If you were positive on Lyme, you might want to focus your efforts there. Here is a list of common coinfections: https://www.lymedisease.org/lyme-basics/co-infections/about-co-infections/

     

    There are tests for these coinfections and some of these tests have specificity (false positive) or sensitivity (false negative) percentages that should be considered with any result.

     

    One line of testing that was very helpful for us was to run monthly red and white blood cell panels. We saw a trend in those test that indicated a sustained infection, and we eventually hit on a treatment that reduced the symptoms and also indicated resolution of infection on the white blood cell panel.

  14. Lyme disease can manifest in this way as well. It is called neuroborreliosis when Borrelia infects the nervous system, and tics can develop as a result. Some antibiotics have poor penetration into the central nervous system, so you may want to schedule another appointment with your doctor and get an antibiotic appropriate for a 4yo with good CNS penetration and good efficacy against Borrelia. This resource might be helpful:

    http://www.ilads.org/lyme/ILADS_Guidelines.pdf

     

    Modern research shows that Borrelia can be resistant to treatment, so extended antibiotic therapy may be necessary. If you doctor doesn't 'believe in chronic lyme disease' then you need to research this issue for yourself and perhaps find another doctor if necessary.

  15. Lyme remains a clinical diagnosis because there is no test where you have both high sensitivity and high specificity when measuring the presence of Borrelia in the body. The commonly used tests ELISA and Western Blot measure antibodies to proteins and can suffer from false negatives due to either low amounts of antibodies or a narrow interpretation of what is considered an infection. Less common are PCR tests which measure the presence of Borrelia DNA directly and they can suffer from false negatives due to the lack of DNA captured in a sample.

     

    Antibiotics can be immunosuppressive, so if you intend to take the ELISA, EIA, ELFA, or Western Blot tests then you run the risk of false negatives due to low amounts of antibodies in the blood. If you intend to take the PCR test, you run the risk of a false negative due to lack of DNA captured in the sample ostensibly because you are killing the Borrelia with the antibiotics. In either case, perhaps schedule the tests out a week or two after the cessation of antibiotic therapy.

  16. Our Lyme DS had high lymphocytes and low neutrophils for many years across several readings. At first doctors were somewhat dismissive about those results, but after a long span of time they stood as a metric to measure the success of the Lyme treatment. We stopped treatment protocol when tics subsided and then we measured WBCs again -- lymphocytes and neutrophils were both normal. For us, those WBCs were a good indicator of immune activity against the Lyme.

     

    If you feel the same, you may want to consider the efficacy of current treatment protocol. We modified ours over time when no changes were seen. While we tended to use protocols that used multiple antibiotics to hit the various forms of Borrelia, the last protocol we used employed Doxycycline + Flagyl which I feel was to most successful in killing the spirochete and cyst forms at one time.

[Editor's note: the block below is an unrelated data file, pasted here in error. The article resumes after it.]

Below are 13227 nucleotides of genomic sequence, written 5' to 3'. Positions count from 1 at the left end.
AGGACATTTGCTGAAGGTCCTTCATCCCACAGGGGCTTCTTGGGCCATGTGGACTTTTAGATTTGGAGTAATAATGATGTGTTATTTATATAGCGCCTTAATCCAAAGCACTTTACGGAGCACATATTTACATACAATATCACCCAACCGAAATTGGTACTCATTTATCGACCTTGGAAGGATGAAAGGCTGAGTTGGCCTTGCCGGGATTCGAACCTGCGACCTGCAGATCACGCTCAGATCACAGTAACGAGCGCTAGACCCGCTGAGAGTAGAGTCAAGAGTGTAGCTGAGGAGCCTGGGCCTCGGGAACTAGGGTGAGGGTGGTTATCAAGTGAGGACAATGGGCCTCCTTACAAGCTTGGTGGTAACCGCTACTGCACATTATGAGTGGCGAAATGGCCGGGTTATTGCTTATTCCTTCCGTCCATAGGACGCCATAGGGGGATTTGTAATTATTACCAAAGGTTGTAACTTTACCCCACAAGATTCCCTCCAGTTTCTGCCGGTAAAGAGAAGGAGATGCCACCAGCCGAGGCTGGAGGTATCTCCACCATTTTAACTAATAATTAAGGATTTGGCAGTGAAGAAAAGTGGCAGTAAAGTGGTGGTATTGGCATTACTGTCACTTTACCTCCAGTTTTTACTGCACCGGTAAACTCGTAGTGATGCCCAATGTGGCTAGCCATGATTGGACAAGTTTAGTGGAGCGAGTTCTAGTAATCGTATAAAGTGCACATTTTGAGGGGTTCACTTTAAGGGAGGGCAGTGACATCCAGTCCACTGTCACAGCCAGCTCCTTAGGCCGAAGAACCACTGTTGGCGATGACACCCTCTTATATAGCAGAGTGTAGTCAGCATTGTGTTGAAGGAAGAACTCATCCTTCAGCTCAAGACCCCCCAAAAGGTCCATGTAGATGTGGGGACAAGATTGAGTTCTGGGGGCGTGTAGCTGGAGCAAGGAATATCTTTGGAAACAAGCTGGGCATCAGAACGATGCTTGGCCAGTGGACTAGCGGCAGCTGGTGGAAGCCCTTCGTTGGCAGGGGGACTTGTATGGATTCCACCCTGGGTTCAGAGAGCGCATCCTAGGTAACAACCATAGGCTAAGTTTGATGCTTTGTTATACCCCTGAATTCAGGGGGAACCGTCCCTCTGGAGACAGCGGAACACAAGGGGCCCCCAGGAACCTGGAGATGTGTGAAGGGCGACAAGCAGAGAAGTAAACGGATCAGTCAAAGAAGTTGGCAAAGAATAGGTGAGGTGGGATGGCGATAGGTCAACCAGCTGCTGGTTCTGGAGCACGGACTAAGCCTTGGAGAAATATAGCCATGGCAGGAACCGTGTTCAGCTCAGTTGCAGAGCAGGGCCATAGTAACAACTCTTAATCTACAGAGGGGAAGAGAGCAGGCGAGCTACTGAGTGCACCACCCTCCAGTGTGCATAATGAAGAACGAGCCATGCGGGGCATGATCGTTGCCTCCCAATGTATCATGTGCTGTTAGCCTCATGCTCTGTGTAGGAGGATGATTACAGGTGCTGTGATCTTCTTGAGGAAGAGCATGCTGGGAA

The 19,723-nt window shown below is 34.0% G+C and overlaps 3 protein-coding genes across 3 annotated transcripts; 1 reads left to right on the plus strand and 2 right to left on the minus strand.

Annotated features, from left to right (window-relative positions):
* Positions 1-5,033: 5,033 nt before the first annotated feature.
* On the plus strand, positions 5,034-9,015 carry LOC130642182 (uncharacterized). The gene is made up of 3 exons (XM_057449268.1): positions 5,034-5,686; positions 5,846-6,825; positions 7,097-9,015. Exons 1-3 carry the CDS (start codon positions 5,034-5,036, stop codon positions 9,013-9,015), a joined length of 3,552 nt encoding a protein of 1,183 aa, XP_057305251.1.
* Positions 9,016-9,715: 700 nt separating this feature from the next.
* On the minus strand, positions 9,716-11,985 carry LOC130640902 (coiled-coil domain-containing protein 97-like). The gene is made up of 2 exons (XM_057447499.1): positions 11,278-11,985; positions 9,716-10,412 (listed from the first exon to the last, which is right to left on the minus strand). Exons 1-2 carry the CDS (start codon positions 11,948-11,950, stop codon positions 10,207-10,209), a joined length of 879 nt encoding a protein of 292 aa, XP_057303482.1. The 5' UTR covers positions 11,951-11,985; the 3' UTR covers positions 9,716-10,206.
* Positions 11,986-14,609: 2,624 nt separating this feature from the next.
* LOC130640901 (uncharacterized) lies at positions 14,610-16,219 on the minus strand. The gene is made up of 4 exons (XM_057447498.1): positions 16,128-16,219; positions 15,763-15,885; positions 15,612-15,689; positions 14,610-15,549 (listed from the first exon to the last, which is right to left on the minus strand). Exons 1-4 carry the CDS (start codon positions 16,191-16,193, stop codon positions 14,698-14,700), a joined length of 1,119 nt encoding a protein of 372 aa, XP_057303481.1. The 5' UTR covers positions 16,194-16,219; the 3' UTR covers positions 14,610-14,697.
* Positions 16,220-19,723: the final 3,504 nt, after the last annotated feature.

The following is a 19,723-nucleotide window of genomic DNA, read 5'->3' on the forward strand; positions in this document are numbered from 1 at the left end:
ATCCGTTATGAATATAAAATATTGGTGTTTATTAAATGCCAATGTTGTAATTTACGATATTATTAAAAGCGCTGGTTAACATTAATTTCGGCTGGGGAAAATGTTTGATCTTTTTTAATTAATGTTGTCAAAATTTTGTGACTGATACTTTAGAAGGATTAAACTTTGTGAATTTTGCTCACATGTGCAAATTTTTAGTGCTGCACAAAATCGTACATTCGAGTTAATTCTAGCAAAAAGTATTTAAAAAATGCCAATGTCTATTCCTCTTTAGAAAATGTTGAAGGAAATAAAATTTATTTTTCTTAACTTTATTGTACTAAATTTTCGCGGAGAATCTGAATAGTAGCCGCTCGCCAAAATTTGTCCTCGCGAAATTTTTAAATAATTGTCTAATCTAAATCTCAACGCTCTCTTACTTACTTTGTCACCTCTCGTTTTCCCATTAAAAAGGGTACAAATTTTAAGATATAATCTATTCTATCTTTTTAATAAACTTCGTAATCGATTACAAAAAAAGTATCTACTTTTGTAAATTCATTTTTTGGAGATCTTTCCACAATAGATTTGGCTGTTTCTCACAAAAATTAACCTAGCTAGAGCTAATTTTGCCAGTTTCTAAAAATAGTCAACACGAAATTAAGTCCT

17. You are in the right place. You will find a wealth of information in this forum, and many people who are, or were, in the same situation as you.

    Lyme disease is a big deal. Borrelia are exceptionally good at evading our immune system and persisting through antibiotic treatments. How we perceive and treat Lyme disease is an even bigger deal. The medical community is split -- many doctors follow a 20 year old treatment protocol that many say is outdated and does not work while other doctors point to new research and treatment protocols that they say is more enlightened and appropriate. Watch "Under Our Skin" or read "Cure Unknown" for a primer on the split and controversy.

     

    Keep in mind that there is no single test that definitively says you have Lyme disease or not. The available tests have potential for false positive results and false negative results in some cases. Lyme disease remains a clinical diagnosis based on the assessment of a doctor. Therefore, finding a reputable and informed doctor is essential. If the tics are indeed caused by the infection, they may be a helpful gauge in monitoring the effectiveness of a treatment protocol.

     

    It is natural to be cautious about giving antibiotics -- most parents don't want to give their child medication without considering the consequences. Certain antibiotics have more potential for risks and side effects than others. However, the risks of not treating Lyme disease need to be considered. Lyme disease can be persistent, creating chronic suffering. It can also be pervasive, creating crippling effects on health.

     

    Many on this forum have had to make the same decision as you, and for that reason you will find a lot of empathy and support here. You will also find many who wish they would have discovered the cause of the disease sooner so they could treat it sooner and possibly avoid the complications of persistence.

    My advice is to start the treatment recommended by your doctor, hope for the best, and plan for the worst. Search this forum for LLMDs in Florida or create a topic with that subject and ask folks to private message you with names of doctors they recommend. You may need to pay out of pocket in some cases but it will be worth it to know that the doctor is free to pursue the right treatment without influence from health insurers. As aba mentioned, you may need to travel but it will be worth it to find the right doctor and not waste any time.

×
×
  • Create New...